Tour du Mont Blanc :: Meeting The Group

Up at a reasonable hour and had a good breakfast with bread, yoghurt, fruit, boiled eggs etc. Set off back to the airport to meet the rest of the group who were arriving at around 11:00. After a bit of trial and error with different Exodus reps, we found our group and started the introductions.

Once everyone had arrived we piled onto a bus with the “hotel lot” – another group doing the same route, but staying in hotels rather than camping – and set off for Chamonix. We came into Chamonix from the south, dropped the hotel group off and continued on to our camp site at Le Praz where we met Charlie and Liz, our mammy and daddy for the fortnight.

Our camp site at Le Praz was Camping Mer de Glace, a 30 min walk from Chamonix beside a decent sized glacial river. Interestingly it was also beside one of the region’s mountain rescue centre, so helicopters were buzzing in and out the whole time. Clean, hot showers, somewhere to charge phones and cameras, free internet kiosks and wifi. One of the best, in retrospect.

At the camp site we were introduced to what would become a familiar sight – a big green van, a big white mess tent, a little cooking tent and ten two-person “3 second” Quechua dome tents. Our home for two weeks, which would have to be packed up every morning and re-assembled every afternoon.

We were quickly assigned our tents, shown how to take them down, given a quick overview of what gear we need and some other formalities before doing the usual group introduction thing. For once in my life, I concentrated on names and actually remembered everyone’s name straight away – Janina, Felicity, Neil, Valerie, Vanessa, Omar, Brian, Dean, Zen, David, Gary and Teresa.

The Group

The Group

All that out of the way, we were allowed wander off down the river to Chamonix for the afternoon. Everyone naturally split up into smaller groups, had some lunch and wandered around the shops.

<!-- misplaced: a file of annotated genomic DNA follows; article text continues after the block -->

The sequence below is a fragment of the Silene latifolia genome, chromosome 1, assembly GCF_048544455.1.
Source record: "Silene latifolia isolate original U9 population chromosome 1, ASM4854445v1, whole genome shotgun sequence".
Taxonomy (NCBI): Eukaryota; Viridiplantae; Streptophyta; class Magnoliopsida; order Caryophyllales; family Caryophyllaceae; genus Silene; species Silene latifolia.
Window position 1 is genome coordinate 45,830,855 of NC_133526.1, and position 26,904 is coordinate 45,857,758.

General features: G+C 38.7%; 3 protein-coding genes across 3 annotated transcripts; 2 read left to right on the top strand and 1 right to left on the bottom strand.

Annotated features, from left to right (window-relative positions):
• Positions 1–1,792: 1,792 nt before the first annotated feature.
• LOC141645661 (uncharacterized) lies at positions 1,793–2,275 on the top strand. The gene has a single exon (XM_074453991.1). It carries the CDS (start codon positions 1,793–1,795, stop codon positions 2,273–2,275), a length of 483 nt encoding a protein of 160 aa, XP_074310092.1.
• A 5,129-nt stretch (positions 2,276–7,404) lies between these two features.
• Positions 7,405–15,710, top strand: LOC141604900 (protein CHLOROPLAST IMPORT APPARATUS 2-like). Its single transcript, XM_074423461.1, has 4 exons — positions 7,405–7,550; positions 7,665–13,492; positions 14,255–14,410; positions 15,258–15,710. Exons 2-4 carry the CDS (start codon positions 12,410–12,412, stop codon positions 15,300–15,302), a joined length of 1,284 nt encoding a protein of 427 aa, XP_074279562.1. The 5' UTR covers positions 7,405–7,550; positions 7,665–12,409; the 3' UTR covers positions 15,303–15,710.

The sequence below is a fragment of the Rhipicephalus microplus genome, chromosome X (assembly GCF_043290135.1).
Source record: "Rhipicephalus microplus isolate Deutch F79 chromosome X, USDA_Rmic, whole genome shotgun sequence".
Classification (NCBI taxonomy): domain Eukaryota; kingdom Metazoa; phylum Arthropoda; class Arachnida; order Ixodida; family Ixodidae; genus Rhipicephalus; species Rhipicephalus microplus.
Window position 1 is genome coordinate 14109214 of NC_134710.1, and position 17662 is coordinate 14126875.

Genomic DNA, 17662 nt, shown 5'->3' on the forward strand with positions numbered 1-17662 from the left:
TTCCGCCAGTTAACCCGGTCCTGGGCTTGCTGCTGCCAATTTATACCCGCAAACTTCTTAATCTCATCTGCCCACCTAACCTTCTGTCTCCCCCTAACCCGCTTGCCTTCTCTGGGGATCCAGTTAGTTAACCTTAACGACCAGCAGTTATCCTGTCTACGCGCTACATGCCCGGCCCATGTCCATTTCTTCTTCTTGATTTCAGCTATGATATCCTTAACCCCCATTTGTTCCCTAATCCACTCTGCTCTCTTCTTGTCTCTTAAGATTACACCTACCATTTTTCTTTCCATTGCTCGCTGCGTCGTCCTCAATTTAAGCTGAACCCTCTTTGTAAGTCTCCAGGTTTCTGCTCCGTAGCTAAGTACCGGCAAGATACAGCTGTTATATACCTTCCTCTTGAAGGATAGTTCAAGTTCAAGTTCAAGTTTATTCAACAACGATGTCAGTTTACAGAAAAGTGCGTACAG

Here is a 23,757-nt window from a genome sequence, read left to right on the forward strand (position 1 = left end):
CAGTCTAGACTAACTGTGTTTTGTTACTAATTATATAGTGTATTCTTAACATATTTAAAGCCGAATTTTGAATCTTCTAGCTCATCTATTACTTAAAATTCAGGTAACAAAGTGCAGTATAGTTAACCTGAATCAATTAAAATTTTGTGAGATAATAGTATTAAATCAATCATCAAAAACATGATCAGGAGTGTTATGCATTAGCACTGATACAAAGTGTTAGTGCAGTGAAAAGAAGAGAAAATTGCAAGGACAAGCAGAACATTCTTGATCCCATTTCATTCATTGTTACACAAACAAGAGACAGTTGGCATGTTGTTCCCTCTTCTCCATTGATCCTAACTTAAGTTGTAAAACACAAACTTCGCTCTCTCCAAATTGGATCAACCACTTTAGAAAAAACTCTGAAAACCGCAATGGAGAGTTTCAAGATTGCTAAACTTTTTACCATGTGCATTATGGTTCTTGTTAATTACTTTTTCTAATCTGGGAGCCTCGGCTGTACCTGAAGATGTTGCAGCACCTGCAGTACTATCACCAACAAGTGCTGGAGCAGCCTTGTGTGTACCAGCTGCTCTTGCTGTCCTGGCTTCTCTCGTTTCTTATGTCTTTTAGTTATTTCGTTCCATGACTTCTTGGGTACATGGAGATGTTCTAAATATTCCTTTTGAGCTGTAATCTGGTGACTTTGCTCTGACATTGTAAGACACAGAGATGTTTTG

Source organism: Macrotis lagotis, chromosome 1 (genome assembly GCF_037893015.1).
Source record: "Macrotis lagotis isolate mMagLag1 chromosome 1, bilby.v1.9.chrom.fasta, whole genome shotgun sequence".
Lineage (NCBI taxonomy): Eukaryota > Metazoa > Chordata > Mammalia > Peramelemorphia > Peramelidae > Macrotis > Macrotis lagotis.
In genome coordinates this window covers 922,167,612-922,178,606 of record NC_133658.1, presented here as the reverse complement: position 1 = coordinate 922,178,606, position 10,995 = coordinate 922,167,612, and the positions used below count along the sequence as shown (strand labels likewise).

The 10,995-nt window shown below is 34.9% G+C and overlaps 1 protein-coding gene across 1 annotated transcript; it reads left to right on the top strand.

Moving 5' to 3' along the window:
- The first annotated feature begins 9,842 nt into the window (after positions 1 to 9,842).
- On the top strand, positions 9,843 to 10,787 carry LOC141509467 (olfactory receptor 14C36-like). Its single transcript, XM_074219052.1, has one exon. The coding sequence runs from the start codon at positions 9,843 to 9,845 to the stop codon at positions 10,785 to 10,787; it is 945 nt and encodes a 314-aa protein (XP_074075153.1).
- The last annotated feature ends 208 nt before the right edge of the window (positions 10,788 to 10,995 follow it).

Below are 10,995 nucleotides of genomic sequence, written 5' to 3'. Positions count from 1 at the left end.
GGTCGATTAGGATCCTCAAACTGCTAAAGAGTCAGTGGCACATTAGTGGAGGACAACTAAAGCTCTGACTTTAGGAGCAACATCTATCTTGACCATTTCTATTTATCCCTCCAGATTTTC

We bought ourselves 1.5l water bottle (forgot our own one) and bought Catherine a second fleece and a nice, reasonable McKinley 35l rucksack, abandoning our plan of me carrying a day pack for both of us and her carrying a small CamelBak with the water. Definitely turned out for the best, since we often got a little split up and wanted sun cream or a jacket or whatever.

Back at the camp site we had Liz’s dinner of salad, bread, tomatoey lentil stew (suprisingly tasty) followed by fruit salad and cream. Drink for the fortnight worked by taking a can of beer or a bottle of wine from a cool box and paying either €3 or €5 into the kitty, which turned out to be a nice and relaxed system.

After dinner, Charlie showed us Exodus’s “system” of washing up which seemed to mortify the poor guy. Made sense with lots of people, though. Wash most of the stuff off in one sink, pass it to the next person to wash properly, pass it on to rinse in the next sink and then dry and pack it all up in crates. That way, we found 6 or 7 people would fly through it.

Charlie briefed us on the next day’s walk and everyone sat around chatting, mainly about their previous travels. It was quite strange sitting there listening to people rave on about the likes of Jordan and South America. We consider ourselves fairly well traveled, but some of the older people in the group had been to heaps of places we’d never even considered. Neil and Valerie, the only other couple in the group, seemed to have done a lot of trekking trips all around the world.

Neil and Valerie ... and The Pink Egg

Neil and Valerie … and The Pink Egg

Early to bed at around 10pm, as would become the norm and discovered the flip side to keeping yourself well hydrated while camping … getting up and dressed and heading to the loo in the middle of the night is a bit of a chore …


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